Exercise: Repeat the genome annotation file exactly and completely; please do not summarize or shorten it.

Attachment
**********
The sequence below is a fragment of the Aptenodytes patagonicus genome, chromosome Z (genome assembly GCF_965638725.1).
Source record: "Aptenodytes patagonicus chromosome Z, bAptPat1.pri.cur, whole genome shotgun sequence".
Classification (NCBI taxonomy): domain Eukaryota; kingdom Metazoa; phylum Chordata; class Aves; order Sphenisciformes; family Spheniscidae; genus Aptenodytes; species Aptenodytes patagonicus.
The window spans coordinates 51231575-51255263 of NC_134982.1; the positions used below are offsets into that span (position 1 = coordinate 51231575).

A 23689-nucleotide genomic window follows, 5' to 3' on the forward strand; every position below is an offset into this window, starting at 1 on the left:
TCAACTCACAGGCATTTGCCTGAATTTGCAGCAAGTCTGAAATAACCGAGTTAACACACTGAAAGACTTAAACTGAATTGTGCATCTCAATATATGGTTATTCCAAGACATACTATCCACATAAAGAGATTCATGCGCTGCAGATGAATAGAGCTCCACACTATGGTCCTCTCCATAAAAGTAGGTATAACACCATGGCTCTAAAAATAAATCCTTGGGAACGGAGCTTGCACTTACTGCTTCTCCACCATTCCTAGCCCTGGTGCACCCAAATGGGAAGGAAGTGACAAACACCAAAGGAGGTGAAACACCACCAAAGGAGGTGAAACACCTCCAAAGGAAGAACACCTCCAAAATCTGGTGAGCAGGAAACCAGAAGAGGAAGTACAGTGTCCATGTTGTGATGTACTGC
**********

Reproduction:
The sequence below is a fragment of the Aptenodytes patagonicus genome, chromosome Z (genome assembly GCF_965638725.1).
Source record: "Aptenodytes patagonicus chromosome Z, bAptPat1.pri.cur, whole genome shotgun sequence".
Classification (NCBI taxonomy): domain Eukaryota; kingdom Metazoa; phylum Chordata; class Aves; order Sphenisciformes; family Spheniscidae; genus Aptenodytes; species Aptenodytes patagonicus.
The window spans coordinates 51231575-51255263 of NC_134982.1; the positions used below are offsets into that span (position 1 = coordinate 51231575).

A 23689-nucleotide genomic window follows, 5' to 3' on the forward strand; every position below is an offset into this window, starting at 1 on the left:
TCAACTCACAGGCATTTGCCTGAATTTGCAGCAAGTCTGAAATAACCGAGTTAACACACTGAAAGACTTAAACTGAATTGTGCATCTCAATATATGGTTATTCCAAGACATACTATCCACATAAAGAGATTCATGCGCTGCAGATGAATAGAGCTCCACACTATGGTCCTCTCCATAAAAGTAGGTATAACACCATGGCTCTAAAAATAAATCCTTGGGAACGGAGCTTGCACTTACTGCTTCTCCACCATTCCTAGCCCTGGTGCACCCAAATGGGAAGGAAGTGACAAACACCAAAGGAGGTGAAACACCACCAAAGGAGGTGAAACACCTCCAAAGGAAGAACACCTCCAAAATCTGGTGAGCAGGAAACCAGAAGAGGAAGTACAGTGTCCATGTTGTGATGTACTGC